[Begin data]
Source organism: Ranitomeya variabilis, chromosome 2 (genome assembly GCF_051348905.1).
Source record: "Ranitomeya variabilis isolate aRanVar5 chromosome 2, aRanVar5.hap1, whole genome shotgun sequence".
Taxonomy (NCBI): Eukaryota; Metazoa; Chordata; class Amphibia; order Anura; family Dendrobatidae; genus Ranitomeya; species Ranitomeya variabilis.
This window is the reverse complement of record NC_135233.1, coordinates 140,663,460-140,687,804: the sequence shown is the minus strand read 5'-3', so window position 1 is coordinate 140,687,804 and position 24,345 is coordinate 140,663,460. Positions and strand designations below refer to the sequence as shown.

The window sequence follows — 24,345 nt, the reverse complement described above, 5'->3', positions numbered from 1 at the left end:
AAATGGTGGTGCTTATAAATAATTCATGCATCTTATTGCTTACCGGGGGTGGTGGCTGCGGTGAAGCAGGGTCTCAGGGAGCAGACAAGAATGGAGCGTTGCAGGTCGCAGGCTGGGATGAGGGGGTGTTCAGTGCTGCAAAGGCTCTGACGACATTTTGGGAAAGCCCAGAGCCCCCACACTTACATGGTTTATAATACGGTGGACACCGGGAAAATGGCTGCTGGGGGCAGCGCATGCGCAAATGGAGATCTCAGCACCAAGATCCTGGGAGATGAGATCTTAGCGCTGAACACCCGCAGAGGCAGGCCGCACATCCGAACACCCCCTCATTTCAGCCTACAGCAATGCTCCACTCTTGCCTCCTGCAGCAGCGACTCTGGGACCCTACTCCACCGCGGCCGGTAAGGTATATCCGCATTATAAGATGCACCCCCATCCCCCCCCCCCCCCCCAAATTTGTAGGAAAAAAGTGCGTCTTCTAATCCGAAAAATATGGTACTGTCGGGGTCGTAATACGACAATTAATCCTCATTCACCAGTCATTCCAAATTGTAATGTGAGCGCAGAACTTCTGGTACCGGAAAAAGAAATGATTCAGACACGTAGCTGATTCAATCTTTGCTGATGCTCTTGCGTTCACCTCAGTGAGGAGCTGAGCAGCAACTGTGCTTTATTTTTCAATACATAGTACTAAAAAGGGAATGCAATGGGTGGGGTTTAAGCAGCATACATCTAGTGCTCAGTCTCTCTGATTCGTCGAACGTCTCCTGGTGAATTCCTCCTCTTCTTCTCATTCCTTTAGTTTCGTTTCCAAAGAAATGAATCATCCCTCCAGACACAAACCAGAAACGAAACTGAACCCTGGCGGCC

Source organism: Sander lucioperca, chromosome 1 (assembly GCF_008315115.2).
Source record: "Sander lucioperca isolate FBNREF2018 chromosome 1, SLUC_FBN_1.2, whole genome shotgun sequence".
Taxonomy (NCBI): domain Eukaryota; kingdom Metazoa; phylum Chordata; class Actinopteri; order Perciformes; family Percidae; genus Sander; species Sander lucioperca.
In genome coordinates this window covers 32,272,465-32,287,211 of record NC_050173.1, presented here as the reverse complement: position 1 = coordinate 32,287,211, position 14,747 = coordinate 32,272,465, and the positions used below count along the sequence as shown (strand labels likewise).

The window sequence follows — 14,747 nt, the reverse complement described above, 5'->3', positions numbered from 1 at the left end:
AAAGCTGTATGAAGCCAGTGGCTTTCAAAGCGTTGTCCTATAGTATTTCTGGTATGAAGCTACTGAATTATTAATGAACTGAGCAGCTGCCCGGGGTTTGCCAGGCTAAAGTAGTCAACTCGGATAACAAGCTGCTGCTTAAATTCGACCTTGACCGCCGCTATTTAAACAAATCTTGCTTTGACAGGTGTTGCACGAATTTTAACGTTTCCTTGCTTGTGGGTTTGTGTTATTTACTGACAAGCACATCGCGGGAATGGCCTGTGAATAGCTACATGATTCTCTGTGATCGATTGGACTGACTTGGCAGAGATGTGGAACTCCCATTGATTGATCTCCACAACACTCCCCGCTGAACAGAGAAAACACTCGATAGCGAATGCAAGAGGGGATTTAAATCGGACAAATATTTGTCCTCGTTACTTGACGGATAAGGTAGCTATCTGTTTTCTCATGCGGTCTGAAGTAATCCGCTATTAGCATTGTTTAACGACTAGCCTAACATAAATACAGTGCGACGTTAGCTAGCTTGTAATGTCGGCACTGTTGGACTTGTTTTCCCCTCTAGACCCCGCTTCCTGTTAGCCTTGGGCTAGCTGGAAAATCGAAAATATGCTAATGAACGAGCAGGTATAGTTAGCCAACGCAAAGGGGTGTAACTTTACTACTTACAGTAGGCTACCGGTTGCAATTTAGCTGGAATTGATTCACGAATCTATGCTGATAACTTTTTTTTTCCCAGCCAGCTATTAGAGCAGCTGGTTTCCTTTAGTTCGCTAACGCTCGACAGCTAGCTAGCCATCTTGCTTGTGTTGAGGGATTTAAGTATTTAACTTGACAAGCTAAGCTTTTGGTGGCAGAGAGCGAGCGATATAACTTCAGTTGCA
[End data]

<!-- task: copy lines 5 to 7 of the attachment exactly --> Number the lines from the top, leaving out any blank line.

The window sequence follows — 24,345 nt, the reverse complement described above, 5'->3', positions numbered from 1 at the left end:
AAATGGTGGTGCTTATAAATAATTCATGCATCTTATTGCTTACCGGGGGTGGTGGCTGCGGTGAAGCAGGGTCTCAGGGAGCAGACAAGAATGGAGCGTTGCAGGTCGCAGGCTGGGATGAGGGGGTGTTCAGTGCTGCAAAGGCTCTGACGACATTTTGGGAAAGCCCAGAGCCCCCACACTTACATGGTTTATAATACGGTGGACACCGGGAAAATGGCTGCTGGGGGCAGCGCATGCGCAAATGGAGATCTCAGCACCAAGATCCTGGGAGATGAGATCTTAGCGCTGAACACCCGCAGAGGCAGGCCGCACATCCGAACACCCCCTCATTTCAGCCTACAGCAATGCTCCACTCTTGCCTCCTGCAGCAGCGACTCTGGGACCCTACTCCACCGCGGCCGGTAAGGTATATCCGCATTATAAGATGCACCCCCATCCCCCCCCCCCCCCCCAAATTTGTAGGAAAAAAGTGCGTCTTCTAATCCGAAAAATATGGTACTGTCGGGGTCGTAATACGACAATTAATCCTCATTCACCAGTCATTCCAAATTGTAATGTGAGCGCAGAACTTCTGGTACCGGAAAAAGAAATGATTCAGACACGTAGCTGATTCAATCTTTGCTGATGCTCTTGCGTTCACCTCAGTGAGGAGCTGAGCAGCAACTGTGCTTTATTTTTCAATACATAGTACTAAAAAGGGAATGCAATGGGTGGGGTTTAAGCAGCATACATCTAGTGCTCAGTCTCTCTGATTCGTCGAACGTCTCCTGGTGAATTCCTCCTCTTCTTCTCATTCCTTTAGTTTCGTTTCCAAAGAAATGAATCATCCCTCCAGACACAAACCAGAAACGAAACTGAACCCTGGCGGCC

Source organism: Sander lucioperca, chromosome 1 (assembly GCF_008315115.2).